CCCC 2016 Presentation
“The Genre Project: An Interim Report on Collaborations between WPAs and Disciplinary Faculty about Genre and the Problem of Transfer”
This interactive roundtable reports on an ongoing project (supported with a 2014 CCCC Research Initiative grant) to study the problem of transfer from FYC to disciplinary writing courses at a large state university. We assume that rhetorical knowledge, including genres, transfers across contexts, but research about transfer is inconclusive. This project assesses which genres faculty assign at our institution, what genres they value, and what kinds of writing they expect from students.
First, our project adds knowledge about “where and how writing development occurs in post-secondary education.” We seek to identify what writing means to faculty, what forms are privileged, and how writing is tied to disciplinary learning. Second, we report on interviews and collaborations with faculty to understand “what conditions for faculty are crucial for fostering successful writing instruction” beyond FYC. More specifically, what do faculty need to know about assigning and evaluating writing in their content area? How can they build on what students learned in FYC?
We regard our research project as taking action. Our conversations influence how disciplinary faculty assign, support, and evaluate writing in content courses. We believe that changing the conditions for faculty—making them more aware of the value of genre-based assignments—will enhance the process of transfer. Students will be able to more readily match experiences with genres in FYC to writing assignments they encounter in disciplinary courses in their major.
Our session will be highly interactive. We will describe our study briefly, outline the structure of the session, and invite participants to tweet throughout the session. Roundtable speakers will present brief position statements (5 min. each) to explain preliminary findings or show data. These statements will provoke the structured activities and discussion (40 minutes total). We’ll give participants different prompts, including data summaries, debatable questions, or quotations from faculty interviews. After each speaker, participants will discuss these materials for short periods in small groups, alternating with time for brief reports, questions, or comments from the twitter feed. This format will allow participants time to think more deeply about our research project, to apply our findings to their own situations and institutions, and to formulate responses or questions about the topic of transfer.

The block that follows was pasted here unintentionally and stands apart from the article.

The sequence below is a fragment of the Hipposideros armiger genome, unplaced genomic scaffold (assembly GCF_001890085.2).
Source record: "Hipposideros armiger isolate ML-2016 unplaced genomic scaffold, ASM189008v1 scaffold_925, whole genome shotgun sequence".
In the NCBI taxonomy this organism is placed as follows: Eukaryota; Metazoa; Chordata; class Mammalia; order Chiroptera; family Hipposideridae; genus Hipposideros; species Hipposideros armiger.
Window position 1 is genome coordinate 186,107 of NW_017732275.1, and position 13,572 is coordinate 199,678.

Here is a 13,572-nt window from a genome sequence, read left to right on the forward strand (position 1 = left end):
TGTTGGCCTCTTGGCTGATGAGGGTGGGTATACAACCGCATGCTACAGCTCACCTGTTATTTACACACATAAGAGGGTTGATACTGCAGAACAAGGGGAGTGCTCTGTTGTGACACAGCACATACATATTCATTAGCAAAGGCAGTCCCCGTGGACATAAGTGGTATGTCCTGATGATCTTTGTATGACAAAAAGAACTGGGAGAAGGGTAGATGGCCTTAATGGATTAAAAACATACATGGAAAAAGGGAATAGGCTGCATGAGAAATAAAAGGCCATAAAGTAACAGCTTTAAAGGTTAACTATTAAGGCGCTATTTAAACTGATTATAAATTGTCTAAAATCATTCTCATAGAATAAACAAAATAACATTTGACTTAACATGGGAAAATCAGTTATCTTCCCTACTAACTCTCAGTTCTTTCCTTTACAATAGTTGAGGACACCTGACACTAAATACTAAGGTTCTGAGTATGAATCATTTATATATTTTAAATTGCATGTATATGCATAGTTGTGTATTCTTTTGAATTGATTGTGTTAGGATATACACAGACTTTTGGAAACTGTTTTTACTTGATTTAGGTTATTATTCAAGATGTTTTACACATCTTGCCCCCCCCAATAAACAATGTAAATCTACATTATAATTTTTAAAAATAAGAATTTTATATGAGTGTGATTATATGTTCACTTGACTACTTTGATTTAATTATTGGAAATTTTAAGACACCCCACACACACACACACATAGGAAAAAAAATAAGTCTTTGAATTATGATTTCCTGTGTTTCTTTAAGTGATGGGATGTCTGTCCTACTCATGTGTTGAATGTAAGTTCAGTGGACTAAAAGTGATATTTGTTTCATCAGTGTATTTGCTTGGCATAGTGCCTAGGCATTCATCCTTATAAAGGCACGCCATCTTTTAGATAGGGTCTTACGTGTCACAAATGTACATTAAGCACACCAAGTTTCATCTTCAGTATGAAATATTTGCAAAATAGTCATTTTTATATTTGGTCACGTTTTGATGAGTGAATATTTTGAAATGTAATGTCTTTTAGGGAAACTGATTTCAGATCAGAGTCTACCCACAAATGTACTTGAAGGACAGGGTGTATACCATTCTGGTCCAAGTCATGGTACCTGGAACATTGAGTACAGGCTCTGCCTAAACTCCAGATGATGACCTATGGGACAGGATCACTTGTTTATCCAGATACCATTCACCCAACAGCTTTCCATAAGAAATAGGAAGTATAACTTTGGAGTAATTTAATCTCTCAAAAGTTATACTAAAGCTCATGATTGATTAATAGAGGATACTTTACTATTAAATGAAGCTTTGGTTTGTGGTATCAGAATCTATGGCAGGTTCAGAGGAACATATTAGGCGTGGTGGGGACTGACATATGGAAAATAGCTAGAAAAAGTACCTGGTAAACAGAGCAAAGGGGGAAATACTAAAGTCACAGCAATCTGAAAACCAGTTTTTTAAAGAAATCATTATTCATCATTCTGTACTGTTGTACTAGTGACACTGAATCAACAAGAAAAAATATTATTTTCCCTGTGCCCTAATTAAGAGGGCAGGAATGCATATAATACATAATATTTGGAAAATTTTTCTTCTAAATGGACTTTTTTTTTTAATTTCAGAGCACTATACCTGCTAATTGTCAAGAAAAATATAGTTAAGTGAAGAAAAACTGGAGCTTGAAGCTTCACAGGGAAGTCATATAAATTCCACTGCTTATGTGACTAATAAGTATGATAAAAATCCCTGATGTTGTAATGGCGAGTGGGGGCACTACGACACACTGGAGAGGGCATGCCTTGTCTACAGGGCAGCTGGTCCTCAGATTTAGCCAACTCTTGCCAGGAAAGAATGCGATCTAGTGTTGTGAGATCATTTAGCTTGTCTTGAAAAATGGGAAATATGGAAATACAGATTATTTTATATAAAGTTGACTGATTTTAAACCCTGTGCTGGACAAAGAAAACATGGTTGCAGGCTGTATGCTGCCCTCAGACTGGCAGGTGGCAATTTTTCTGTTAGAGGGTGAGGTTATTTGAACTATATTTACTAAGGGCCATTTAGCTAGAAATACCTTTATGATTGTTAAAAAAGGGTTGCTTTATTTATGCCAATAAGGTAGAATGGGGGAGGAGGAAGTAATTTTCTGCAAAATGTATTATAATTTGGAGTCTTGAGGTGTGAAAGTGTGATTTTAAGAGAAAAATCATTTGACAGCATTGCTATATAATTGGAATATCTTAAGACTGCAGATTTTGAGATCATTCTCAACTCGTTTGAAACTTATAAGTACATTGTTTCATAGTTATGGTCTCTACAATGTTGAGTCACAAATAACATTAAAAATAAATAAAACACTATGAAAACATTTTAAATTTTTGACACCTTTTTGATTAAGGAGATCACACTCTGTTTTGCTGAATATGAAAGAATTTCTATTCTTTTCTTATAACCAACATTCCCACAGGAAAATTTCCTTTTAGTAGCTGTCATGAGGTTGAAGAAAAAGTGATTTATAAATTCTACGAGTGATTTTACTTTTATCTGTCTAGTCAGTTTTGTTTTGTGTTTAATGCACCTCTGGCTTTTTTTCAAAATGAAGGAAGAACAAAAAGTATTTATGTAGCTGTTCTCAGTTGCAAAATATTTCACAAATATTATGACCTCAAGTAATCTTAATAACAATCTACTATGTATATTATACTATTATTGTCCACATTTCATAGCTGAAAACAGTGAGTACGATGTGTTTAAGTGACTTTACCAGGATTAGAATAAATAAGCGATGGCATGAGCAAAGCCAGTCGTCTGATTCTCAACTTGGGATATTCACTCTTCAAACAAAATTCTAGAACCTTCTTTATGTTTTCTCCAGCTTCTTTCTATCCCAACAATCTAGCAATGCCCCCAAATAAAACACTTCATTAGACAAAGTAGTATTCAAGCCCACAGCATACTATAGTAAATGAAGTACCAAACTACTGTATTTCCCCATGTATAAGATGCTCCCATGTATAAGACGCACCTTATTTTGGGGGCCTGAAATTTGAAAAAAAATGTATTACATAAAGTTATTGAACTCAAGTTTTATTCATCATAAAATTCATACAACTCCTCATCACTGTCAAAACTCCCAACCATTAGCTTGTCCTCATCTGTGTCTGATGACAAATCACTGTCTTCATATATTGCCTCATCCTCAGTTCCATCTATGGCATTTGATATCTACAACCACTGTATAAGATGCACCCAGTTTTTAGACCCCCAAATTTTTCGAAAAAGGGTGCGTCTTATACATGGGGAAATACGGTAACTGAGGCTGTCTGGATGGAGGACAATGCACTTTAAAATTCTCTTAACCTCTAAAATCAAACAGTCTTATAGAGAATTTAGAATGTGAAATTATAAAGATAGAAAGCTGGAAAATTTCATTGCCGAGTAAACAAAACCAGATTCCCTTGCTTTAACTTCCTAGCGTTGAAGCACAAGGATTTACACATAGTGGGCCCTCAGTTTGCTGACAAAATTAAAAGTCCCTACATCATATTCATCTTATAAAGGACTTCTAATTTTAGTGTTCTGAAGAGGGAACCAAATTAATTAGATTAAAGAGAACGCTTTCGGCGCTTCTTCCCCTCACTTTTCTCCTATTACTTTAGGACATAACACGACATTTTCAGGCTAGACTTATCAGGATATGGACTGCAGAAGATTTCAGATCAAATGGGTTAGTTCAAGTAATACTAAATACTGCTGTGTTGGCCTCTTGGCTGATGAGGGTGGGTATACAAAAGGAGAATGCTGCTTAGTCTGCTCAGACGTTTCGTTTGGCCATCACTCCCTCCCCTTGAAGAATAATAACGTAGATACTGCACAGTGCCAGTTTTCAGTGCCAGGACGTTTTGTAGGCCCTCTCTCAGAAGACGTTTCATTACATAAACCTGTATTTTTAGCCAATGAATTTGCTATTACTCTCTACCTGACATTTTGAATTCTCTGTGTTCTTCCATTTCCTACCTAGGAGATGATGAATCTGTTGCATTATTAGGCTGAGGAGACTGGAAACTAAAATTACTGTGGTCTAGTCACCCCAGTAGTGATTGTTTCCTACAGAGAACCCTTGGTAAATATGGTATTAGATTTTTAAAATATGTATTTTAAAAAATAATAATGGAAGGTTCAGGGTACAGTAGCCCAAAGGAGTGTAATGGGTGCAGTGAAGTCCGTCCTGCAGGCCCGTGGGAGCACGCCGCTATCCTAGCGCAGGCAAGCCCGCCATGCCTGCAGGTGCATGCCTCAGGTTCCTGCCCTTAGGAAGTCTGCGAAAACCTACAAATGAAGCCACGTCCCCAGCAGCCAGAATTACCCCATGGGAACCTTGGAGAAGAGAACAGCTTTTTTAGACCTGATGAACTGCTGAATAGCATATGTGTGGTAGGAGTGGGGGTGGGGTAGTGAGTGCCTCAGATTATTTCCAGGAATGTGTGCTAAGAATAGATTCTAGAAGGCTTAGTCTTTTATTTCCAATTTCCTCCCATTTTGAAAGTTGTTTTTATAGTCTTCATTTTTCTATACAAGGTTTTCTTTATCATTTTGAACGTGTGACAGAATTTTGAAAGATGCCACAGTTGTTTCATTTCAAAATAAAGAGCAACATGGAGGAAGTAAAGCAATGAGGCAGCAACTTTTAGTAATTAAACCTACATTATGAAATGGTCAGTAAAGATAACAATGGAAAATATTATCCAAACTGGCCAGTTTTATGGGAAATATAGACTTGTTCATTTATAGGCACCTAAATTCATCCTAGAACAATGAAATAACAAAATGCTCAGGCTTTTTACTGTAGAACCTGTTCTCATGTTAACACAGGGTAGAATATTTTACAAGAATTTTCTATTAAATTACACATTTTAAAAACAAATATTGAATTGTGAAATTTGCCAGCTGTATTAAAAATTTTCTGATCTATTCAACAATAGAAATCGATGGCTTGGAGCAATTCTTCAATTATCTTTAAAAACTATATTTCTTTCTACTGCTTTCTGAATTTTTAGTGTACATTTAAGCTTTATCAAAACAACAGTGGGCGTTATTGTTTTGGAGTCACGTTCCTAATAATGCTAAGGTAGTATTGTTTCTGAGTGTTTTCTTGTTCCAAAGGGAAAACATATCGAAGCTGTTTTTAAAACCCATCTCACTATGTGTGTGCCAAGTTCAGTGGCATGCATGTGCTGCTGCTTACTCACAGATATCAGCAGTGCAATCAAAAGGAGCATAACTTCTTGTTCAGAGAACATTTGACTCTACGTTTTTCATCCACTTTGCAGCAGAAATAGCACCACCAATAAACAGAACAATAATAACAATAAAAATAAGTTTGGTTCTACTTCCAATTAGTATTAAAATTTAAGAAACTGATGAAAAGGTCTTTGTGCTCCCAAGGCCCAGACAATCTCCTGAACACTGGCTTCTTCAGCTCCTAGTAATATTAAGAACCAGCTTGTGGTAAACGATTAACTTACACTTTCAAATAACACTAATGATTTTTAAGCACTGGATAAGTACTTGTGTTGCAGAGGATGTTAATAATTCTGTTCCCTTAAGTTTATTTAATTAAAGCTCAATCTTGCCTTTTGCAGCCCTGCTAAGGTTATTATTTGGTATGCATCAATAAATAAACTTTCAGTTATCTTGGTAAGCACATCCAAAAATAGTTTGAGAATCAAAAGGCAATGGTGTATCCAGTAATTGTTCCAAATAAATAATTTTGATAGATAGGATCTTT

CCCC 2015 Roundtable
This interactive roundtable will report on an ongoing project (supported with a 2014 CCCC Research Initiative grant) to study the problem of transfer from FYC to disciplinary writing courses at a large state university. We will address two types of risk: (1) changing program requirements and the undergraduate curriculum at our institution; (2) trying new methods: collecting large data sets; going beyond FYC to study the problem of transfer; interviewing disciplinary faculty about writing assignments.
Research on writing transfer has been inconclusive; although as teachers we trust that the skills we teach will transfer, there is scant evidence that students can apply what they have learned in FYC to other college courses. Some researchers (Beaufort, Bergman and Zepernick) argue that if students develop meta-level concepts (rhetoric, genre, discourse community) and are encouraged to apply them, they are better prepared to transfer knowledge from FYC to other courses. But applicability may also interfere with transfer if students cannot recognize comparable genres in later courses (Bergman and Zepernick, Devitt, McCarthy). Students must also be able to recognize when novel situations are similar to past writing experiences in order to apply genre knowledge. Given these findings, we are changing institutional conditions on several levels in order to promote transfer. These changes include (1) redesigning the mandatory FYC to be a genre-based WID course; (2) collecting data (N=240 syllabuses) to discover which genres disciplinary faculty assign at our institution, what they call them, and what they expect from students; and (3) having WPAs collaborate with faculty to redesign their courses to make genre explicit.
Our session will be highly interactive. We will open by listing key terms, asking participants to write briefly (5 minutes) about them, and inviting participants to tweet questions or comments throughout the session. Then roundtable speakers will present brief position statements describing elements of our research project, identify thorny problems in genre and/or transfer research, or explain preliminary findings. These statements (30 minutes total) will be provocations for the structured discussion (40 minutes). We will provide participants with different prompts, including data summaries, debatable questions, or provocative statements related to key concepts we introduced initially. In small groups, participants will discuss these materials for short periods, alternating with time for brief reports, questions, or comments from the twitter feed. This format will allow participants time to think more deeply about our research project and to formulate responses or questions about the topic of transfer.
Antecedent Genres in FYC: Do They Matter?
Presented by Jordynn Jack at the Conference on College Composition and Communication
Workshop: Genre in Action
March 13, 2013 Las Vegas, NV